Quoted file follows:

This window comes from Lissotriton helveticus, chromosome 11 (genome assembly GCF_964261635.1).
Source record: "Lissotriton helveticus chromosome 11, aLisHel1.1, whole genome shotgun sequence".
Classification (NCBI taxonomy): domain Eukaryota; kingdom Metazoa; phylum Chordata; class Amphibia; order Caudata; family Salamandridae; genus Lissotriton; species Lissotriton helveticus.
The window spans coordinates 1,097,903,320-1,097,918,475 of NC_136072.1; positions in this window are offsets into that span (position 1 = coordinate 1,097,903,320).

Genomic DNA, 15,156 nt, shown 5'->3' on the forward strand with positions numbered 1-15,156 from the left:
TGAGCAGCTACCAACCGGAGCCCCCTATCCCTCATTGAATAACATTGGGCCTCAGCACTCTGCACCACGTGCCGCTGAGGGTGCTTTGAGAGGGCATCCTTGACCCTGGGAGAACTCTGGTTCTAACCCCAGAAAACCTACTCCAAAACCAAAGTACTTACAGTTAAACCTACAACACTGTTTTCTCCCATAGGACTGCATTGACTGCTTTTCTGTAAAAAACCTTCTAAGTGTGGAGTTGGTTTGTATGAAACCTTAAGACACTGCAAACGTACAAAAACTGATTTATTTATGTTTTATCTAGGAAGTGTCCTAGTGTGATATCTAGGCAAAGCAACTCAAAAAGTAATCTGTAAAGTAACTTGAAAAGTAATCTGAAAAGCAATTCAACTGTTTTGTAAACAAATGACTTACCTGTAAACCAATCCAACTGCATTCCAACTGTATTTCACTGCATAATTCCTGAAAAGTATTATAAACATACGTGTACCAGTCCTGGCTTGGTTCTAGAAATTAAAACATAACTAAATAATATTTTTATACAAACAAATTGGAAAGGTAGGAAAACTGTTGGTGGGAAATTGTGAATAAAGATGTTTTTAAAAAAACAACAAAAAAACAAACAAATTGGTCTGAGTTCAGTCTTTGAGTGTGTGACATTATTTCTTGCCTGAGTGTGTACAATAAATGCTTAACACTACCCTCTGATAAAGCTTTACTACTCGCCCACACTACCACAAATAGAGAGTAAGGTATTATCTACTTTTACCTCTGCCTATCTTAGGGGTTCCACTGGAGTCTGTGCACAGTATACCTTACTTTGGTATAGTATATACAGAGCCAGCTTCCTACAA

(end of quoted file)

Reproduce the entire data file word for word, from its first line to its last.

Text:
This window comes from Lissotriton helveticus, chromosome 11 (genome assembly GCF_964261635.1).
Source record: "Lissotriton helveticus chromosome 11, aLisHel1.1, whole genome shotgun sequence".
Classification (NCBI taxonomy): domain Eukaryota; kingdom Metazoa; phylum Chordata; class Amphibia; order Caudata; family Salamandridae; genus Lissotriton; species Lissotriton helveticus.
The window spans coordinates 1,097,903,320-1,097,918,475 of NC_136072.1; positions in this window are offsets into that span (position 1 = coordinate 1,097,903,320).

Genomic DNA, 15,156 nt, shown 5'->3' on the forward strand with positions numbered 1-15,156 from the left:
TGAGCAGCTACCAACCGGAGCCCCCTATCCCTCATTGAATAACATTGGGCCTCAGCACTCTGCACCACGTGCCGCTGAGGGTGCTTTGAGAGGGCATCCTTGACCCTGGGAGAACTCTGGTTCTAACCCCAGAAAACCTACTCCAAAACCAAAGTACTTACAGTTAAACCTACAACACTGTTTTCTCCCATAGGACTGCATTGACTGCTTTTCTGTAAAAAACCTTCTAAGTGTGGAGTTGGTTTGTATGAAACCTTAAGACACTGCAAACGTACAAAAACTGATTTATTTATGTTTTATCTAGGAAGTGTCCTAGTGTGATATCTAGGCAAAGCAACTCAAAAAGTAATCTGTAAAGTAACTTGAAAAGTAATCTGAAAAGCAATTCAACTGTTTTGTAAACAAATGACTTACCTGTAAACCAATCCAACTGCATTCCAACTGTATTTCACTGCATAATTCCTGAAAAGTATTATAAACATACGTGTACCAGTCCTGGCTTGGTTCTAGAAATTAAAACATAACTAAATAATATTTTTATACAAACAAATTGGAAAGGTAGGAAAACTGTTGGTGGGAAATTGTGAATAAAGATGTTTTTAAAAAAACAACAAAAAAACAAACAAATTGGTCTGAGTTCAGTCTTTGAGTGTGTGACATTATTTCTTGCCTGAGTGTGTACAATAAATGCTTAACACTACCCTCTGATAAAGCTTTACTACTCGCCCACACTACCACAAATAGAGAGTAAGGTATTATCTACTTTTACCTCTGCCTATCTTAGGGGTTCCACTGGAGTCTGTGCACAGTATACCTTACTTTGGTATAGTATATACAGAGCCAGCTTCCTACAA